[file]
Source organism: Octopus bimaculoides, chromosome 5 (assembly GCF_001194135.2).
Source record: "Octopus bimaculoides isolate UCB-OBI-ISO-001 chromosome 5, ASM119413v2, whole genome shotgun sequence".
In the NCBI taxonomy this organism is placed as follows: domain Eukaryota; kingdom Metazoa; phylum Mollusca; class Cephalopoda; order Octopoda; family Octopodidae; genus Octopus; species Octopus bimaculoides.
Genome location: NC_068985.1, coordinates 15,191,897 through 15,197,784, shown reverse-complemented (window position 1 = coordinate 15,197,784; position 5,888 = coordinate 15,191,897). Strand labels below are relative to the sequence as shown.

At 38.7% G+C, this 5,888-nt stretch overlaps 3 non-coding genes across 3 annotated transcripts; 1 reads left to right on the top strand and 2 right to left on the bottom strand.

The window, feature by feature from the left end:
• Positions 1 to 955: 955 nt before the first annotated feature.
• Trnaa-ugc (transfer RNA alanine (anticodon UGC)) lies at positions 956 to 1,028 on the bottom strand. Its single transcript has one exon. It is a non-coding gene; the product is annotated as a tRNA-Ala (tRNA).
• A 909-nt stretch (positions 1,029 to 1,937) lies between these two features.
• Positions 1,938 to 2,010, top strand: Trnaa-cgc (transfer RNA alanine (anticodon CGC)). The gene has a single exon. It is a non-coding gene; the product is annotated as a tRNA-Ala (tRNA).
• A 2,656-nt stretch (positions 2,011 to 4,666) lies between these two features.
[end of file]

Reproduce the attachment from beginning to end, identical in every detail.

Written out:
Source organism: Octopus bimaculoides, chromosome 5 (assembly GCF_001194135.2).
Source record: "Octopus bimaculoides isolate UCB-OBI-ISO-001 chromosome 5, ASM119413v2, whole genome shotgun sequence".
In the NCBI taxonomy this organism is placed as follows: domain Eukaryota; kingdom Metazoa; phylum Mollusca; class Cephalopoda; order Octopoda; family Octopodidae; genus Octopus; species Octopus bimaculoides.
Genome location: NC_068985.1, coordinates 15,191,897 through 15,197,784, shown reverse-complemented (window position 1 = coordinate 15,197,784; position 5,888 = coordinate 15,191,897). Strand labels below are relative to the sequence as shown.

At 38.7% G+C, this 5,888-nt stretch overlaps 3 non-coding genes across 3 annotated transcripts; 1 reads left to right on the top strand and 2 right to left on the bottom strand.

The window, feature by feature from the left end:
• Positions 1 to 955: 955 nt before the first annotated feature.
• Trnaa-ugc (transfer RNA alanine (anticodon UGC)) lies at positions 956 to 1,028 on the bottom strand. Its single transcript has one exon. It is a non-coding gene; the product is annotated as a tRNA-Ala (tRNA).
• A 909-nt stretch (positions 1,029 to 1,937) lies between these two features.
• Positions 1,938 to 2,010, top strand: Trnaa-cgc (transfer RNA alanine (anticodon CGC)). The gene has a single exon. It is a non-coding gene; the product is annotated as a tRNA-Ala (tRNA).
• A 2,656-nt stretch (positions 2,011 to 4,666) lies between these two features.